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Quote:
Originally posted by Lostcause
That sounds a little worrying....Does that mean I have to follow the design exactly, with 3/4" ply and no more additions?
Bob's have a nice esthetic addition to the front, do you mean it is accounted for in the calculation, and the design does not work without it?
I'm asking because I thought I would break up the plain appearance and integrate it into our room by adding some laminates etc. (well bonded of course)
If I modelled it up (I am a 3D CAD engineer) could I put it through some sort of simulation (Ansys or something) to prove it?
Are Bob's superior then? (however slightly).
As long as inside dims are same, you will be fine. Just ensure that driver is securely mounted.
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Old 8th August 2005, 02:19 PM   #18
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Quote:
Originally posted by Scottmoose

Beware of external baffles etc. Scott
What did you mean by this Scott?
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Old 8th August 2005, 03:28 PM   #19
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Bob's are slightly superior designs; as I mentioned, Bob is the master at refining things. There won't be a huge amount in it however.And no, you won't have to stick with the plywood, MDF is just as good in this application; if anything, it'll be slightly superior in that it's less resonant and easier to work with. So you can cheerfully use this without problems.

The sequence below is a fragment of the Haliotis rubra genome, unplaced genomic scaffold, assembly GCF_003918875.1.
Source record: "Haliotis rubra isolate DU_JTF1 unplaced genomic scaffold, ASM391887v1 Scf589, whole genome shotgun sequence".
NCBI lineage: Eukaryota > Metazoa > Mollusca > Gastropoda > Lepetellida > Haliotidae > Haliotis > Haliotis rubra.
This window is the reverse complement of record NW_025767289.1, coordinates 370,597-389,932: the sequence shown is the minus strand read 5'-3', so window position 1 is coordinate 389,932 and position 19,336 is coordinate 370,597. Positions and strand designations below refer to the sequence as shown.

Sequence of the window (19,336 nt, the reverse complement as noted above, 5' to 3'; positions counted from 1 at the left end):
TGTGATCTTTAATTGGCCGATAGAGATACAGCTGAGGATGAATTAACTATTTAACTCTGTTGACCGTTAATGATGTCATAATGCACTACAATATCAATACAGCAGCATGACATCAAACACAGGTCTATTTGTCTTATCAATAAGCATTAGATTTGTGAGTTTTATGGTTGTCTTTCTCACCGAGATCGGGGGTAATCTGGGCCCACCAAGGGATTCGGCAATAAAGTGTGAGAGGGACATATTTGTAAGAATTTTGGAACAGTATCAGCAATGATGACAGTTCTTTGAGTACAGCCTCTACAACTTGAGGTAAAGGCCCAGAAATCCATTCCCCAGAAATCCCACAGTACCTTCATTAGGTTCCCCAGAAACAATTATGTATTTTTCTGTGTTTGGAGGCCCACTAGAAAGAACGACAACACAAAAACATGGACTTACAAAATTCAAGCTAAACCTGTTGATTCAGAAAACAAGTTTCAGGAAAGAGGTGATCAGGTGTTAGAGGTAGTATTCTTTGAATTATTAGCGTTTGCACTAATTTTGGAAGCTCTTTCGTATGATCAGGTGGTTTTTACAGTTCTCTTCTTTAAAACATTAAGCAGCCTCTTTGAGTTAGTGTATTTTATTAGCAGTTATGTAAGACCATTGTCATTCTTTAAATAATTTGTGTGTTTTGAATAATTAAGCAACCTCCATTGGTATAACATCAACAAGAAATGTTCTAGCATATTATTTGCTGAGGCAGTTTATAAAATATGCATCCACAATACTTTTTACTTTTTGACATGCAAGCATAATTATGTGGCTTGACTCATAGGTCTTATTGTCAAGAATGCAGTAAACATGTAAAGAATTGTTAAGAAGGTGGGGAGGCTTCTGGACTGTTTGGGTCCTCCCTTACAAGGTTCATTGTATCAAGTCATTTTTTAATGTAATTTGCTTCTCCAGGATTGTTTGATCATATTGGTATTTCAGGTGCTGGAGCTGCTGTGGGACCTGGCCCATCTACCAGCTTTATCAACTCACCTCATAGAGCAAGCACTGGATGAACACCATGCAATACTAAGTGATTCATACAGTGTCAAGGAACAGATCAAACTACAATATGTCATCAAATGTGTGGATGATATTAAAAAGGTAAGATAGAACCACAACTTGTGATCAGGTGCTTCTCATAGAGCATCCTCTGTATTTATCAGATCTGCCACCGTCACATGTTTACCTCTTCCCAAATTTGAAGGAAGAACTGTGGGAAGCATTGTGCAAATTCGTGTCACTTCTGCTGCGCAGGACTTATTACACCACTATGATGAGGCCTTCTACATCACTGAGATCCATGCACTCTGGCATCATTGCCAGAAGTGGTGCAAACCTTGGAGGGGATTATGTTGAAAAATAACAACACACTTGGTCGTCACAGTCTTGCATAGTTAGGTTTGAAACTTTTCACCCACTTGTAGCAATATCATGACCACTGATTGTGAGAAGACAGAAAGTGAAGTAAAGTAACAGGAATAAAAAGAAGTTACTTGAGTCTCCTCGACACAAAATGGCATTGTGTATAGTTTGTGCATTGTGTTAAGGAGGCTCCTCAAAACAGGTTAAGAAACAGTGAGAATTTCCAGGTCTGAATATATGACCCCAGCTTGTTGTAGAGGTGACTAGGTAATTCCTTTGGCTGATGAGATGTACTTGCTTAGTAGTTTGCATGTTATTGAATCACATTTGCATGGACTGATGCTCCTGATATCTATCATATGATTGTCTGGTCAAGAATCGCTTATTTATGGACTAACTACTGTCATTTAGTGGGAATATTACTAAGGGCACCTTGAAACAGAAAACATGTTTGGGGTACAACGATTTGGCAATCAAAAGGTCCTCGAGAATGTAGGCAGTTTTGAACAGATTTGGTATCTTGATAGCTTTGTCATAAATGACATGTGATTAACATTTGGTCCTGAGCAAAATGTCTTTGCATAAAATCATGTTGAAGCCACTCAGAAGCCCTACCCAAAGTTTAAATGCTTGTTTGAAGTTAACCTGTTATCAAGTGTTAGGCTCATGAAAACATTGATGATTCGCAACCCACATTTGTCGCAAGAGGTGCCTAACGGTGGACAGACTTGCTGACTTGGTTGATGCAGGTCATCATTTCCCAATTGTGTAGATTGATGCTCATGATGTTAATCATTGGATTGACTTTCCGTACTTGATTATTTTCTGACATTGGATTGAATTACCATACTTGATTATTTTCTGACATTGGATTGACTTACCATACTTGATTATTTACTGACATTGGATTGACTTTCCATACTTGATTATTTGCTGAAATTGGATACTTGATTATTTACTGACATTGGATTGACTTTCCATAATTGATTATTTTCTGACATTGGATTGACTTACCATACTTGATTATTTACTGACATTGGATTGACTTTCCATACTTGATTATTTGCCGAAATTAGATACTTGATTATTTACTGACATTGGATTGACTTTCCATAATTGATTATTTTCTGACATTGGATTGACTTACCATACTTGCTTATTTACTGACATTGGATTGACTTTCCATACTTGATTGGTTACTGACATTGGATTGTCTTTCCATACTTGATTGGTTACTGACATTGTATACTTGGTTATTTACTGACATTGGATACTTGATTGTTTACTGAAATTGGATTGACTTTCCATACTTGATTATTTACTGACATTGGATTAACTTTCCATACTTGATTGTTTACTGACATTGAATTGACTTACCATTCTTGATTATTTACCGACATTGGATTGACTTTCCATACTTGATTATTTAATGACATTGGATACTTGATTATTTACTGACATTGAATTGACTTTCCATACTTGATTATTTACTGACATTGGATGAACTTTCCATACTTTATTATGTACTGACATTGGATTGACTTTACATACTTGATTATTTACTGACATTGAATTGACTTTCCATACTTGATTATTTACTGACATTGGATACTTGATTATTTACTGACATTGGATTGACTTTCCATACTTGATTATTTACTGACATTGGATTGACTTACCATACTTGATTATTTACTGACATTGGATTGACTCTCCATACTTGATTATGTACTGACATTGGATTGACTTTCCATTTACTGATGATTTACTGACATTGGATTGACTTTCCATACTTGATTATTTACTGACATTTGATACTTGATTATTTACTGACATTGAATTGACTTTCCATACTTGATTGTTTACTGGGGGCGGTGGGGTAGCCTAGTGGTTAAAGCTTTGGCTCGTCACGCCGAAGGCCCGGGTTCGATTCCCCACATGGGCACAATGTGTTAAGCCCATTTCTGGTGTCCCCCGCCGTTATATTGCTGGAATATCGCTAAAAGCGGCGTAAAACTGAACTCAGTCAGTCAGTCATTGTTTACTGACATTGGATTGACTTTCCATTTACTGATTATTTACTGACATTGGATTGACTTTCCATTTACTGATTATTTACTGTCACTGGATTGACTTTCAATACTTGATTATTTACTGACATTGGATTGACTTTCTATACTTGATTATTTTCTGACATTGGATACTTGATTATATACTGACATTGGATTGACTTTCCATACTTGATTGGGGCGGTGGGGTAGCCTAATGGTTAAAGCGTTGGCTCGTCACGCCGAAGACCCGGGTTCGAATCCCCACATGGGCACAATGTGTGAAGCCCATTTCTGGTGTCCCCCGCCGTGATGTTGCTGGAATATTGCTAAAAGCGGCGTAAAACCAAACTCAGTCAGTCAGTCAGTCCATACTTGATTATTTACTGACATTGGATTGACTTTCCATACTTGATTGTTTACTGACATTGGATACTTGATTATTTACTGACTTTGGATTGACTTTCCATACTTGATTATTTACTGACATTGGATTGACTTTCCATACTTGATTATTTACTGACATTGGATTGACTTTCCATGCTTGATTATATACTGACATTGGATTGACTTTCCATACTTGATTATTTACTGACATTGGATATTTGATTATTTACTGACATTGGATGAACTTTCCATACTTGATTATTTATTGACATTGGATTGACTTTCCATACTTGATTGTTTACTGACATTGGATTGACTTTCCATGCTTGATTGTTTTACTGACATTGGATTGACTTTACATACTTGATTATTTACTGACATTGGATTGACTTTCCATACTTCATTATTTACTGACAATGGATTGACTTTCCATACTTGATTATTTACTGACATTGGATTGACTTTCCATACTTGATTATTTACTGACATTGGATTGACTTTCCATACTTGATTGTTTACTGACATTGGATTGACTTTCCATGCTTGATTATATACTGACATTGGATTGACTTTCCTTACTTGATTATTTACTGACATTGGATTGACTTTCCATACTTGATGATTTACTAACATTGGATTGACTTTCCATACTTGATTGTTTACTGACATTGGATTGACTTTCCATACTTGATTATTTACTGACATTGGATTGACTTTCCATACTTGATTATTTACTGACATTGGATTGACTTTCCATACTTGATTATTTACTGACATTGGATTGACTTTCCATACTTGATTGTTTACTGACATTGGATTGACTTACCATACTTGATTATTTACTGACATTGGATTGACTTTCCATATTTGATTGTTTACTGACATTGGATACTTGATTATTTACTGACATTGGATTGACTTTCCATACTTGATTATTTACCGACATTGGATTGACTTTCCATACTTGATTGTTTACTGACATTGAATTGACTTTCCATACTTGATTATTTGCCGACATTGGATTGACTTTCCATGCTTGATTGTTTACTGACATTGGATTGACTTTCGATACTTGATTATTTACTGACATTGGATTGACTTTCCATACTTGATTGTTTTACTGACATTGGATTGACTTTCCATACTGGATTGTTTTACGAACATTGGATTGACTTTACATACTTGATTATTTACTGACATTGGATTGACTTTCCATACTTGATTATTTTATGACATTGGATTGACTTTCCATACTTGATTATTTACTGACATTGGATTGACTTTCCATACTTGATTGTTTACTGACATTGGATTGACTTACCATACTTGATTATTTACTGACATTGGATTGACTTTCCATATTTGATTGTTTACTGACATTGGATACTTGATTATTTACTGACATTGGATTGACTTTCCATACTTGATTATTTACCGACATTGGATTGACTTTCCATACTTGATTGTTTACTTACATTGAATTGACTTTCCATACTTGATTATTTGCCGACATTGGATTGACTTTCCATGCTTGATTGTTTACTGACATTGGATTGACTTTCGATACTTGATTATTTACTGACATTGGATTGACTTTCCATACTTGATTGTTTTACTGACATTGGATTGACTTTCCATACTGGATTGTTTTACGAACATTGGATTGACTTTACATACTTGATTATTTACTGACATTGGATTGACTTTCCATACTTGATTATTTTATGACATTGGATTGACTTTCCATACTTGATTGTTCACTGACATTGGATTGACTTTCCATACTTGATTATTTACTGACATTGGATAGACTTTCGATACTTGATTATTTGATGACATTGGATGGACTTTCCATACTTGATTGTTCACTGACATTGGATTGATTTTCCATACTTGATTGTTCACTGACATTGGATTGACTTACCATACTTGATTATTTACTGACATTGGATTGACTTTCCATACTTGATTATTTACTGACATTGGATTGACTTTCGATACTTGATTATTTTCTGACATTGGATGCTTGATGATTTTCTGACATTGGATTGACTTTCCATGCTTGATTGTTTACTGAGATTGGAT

External baffles are a bit of a problematic area, but not one you should really worry about with what you're planning, so go ahead with confidence.

The baffle, strictly speaking, is the front (and rear) panel of the speaker, but the word tends to be used to describe an external addition to this panel, like those oval shaped pieces attached to the front of Bob's (excellent looking) speakers. Those are there both for appearance, and because they provide worthwhile additional damping to the speaker cabinet. The major problems generally occur when people go too far, with wide baffles sticking out over the edges of the main speaker cabinet. That's when you run into diffraction issues. It's just something to be aware of really. Martin's site has a link to some baffle-step simulation software.
Best
Scott